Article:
text_template: "{{range .Alerts -}} [{{ .Status }}] {{index .Labels \"alertname\" }}: {{index .Annotations \"description\"}} {{ end -}}"
html_template: "{{range .Alerts -}} {{ $severity := index .Labels \"severity\" }} {{ if eq .Status \"firing\" }} {{ if eq $severity \"critical\"}} <font color='red'><b>[FIRING - CRITICAL]</b></font> {{ else if eq $severity \"warning\"}} <font color='orange'><b>[FIRING - WARNING]</b></font> {{ else }} <b>[FIRING - {{ $severity }}]</b> {{ end }} {{ else }} <font color='green'><b>[RESOLVED]</b></font> {{ end }} {{ index .Labels \"alertname\"}} : {{ index .Annotations \"description\"}} <a href=\"{{ .GeneratorURL }}\">source</a><br/>{{end -}}"
msg_type: "m.text"
{{< / highlight >}}
This is likely a bit overwhelming, so let me break down what this configuration specifies to the
program.
When Go-NEB is given a configuration file, it will parse it and add all specified user
credentials and services into an in-memory SQLite database (rather than creating a persistent
SQLite database interacted over JSON HTTP when ran without a configuration file). This
configuration tells Go-NEB to
create a service called `alertmanager_service` of type `alertmanager`, and forward
alerts through the @marvin user to a given room when sent to the correct URL.
The `webhook_url` specified ends in the base64-encoding of the service ID -- that is, the base64
encoding of the string "alertmanager_service". According to the comments in the sample
configuration, the `webhook_url` is informational and does not change your actual configuration.
I believe all services are configured to serve under
`http://BASE_URL/services/hooks/$ENCODED_SERVICE_ID`. That is why we configured our AlertManager
instance to send alerts to this URL earlier.
Getting a user access token can be tricky. I found the token through the Riot.im webapp interface
under the user settings, but found that the token would not persist as long as I needed. It turns
out these tokens are invalidated on a logout through the Riot client, so for this access token
to persist you need to: login, retrieve the access token corresponding to that login session,
then close your browser without logging out. This means that any future login under the user
will invalidate the token, so make sure to configure as much as you need to while you are logged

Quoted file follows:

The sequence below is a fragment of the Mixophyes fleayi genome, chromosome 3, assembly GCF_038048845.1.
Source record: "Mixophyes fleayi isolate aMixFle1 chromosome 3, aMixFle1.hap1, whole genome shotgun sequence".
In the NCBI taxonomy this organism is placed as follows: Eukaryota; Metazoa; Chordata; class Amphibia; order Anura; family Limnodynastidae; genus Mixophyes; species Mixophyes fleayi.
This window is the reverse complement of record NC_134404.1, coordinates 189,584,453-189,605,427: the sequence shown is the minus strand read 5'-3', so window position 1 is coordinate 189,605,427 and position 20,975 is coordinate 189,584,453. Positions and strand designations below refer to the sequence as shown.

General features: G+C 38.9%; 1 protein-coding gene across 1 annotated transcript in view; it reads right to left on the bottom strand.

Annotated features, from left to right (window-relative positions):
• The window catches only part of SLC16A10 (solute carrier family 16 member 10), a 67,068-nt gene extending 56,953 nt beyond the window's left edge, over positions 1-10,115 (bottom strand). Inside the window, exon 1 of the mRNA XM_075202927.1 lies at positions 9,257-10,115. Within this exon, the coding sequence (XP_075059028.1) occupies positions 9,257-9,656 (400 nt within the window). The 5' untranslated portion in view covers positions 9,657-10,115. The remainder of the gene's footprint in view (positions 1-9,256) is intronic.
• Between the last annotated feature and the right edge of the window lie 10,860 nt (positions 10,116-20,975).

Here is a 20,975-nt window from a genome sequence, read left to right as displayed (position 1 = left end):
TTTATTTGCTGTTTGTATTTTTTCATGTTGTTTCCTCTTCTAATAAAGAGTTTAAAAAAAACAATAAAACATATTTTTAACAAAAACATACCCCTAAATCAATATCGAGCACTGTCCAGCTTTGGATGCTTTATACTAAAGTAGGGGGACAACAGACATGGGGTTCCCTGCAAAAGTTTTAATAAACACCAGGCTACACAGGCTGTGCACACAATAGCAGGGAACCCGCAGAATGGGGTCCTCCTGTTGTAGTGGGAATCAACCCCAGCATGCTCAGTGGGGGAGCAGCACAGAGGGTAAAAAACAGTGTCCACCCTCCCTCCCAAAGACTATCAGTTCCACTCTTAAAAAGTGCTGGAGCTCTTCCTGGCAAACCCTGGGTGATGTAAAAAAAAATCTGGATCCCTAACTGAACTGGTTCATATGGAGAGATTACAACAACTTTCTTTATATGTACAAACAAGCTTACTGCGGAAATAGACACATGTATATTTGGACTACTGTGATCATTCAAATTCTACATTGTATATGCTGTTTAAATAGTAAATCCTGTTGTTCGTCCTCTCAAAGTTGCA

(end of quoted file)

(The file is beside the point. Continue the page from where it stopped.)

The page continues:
into that session.
After configuring the user, you need to update the ROOM_ID value
(can be retrieved through the Riot interface under the
room settings), and update the `text_template` that is specified (it uses Go templates) to suit your
needs.
You can run this bot anyway you wish, though I do so through systemd. I have the following
unit file written at `/etc/systemd/system/go-neb.service`, which runs the bot whose code is
located at `/var/automation/go-neb`. This also assumes you have compiled the `go-neb` binary
in the `WorkingDirectory`.
{{< highlight systemd >}}
[Unit]
Description=Go-NEB Matrix Bot
After=network.target
[Service]
Type=simple
ExecStart=BIND_ADDRESS=:4050 DATABASE_TYPE=sqlite3 BASE_URL=https://localhost:4050 CONFIG_FILE=config.yaml ./go-neb
WorkingDirectory=/var/automation/go-neb
Restart=on-failure
[Install]
WantedBy=default.target
{{< / highlight >}}
At this point, you should be able to test your alerting easily by bringing down one of your
tracked services.
![Plex Inactive Alert](/images/monitoring-and-alerting/plex-inactive-alert.png)

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@font-face {
font-family: 'open_sansregular';
src: url('OpenSans-Regular-webfont.eot');
src: url('OpenSans-Regular-webfont.eot?#iefix') format('embedded-opentype'),
url('OpenSans-Regular-webfont.woff2') format('woff2'),
url('OpenSans-Regular-webfont.woff') format('woff'),
url('OpenSans-Regular-webfont.ttf') format('truetype'),
url('OpenSans-Regular-webfont.svg#open_sansregular') format('svg');
font-weight: normal;
font-style: normal;
}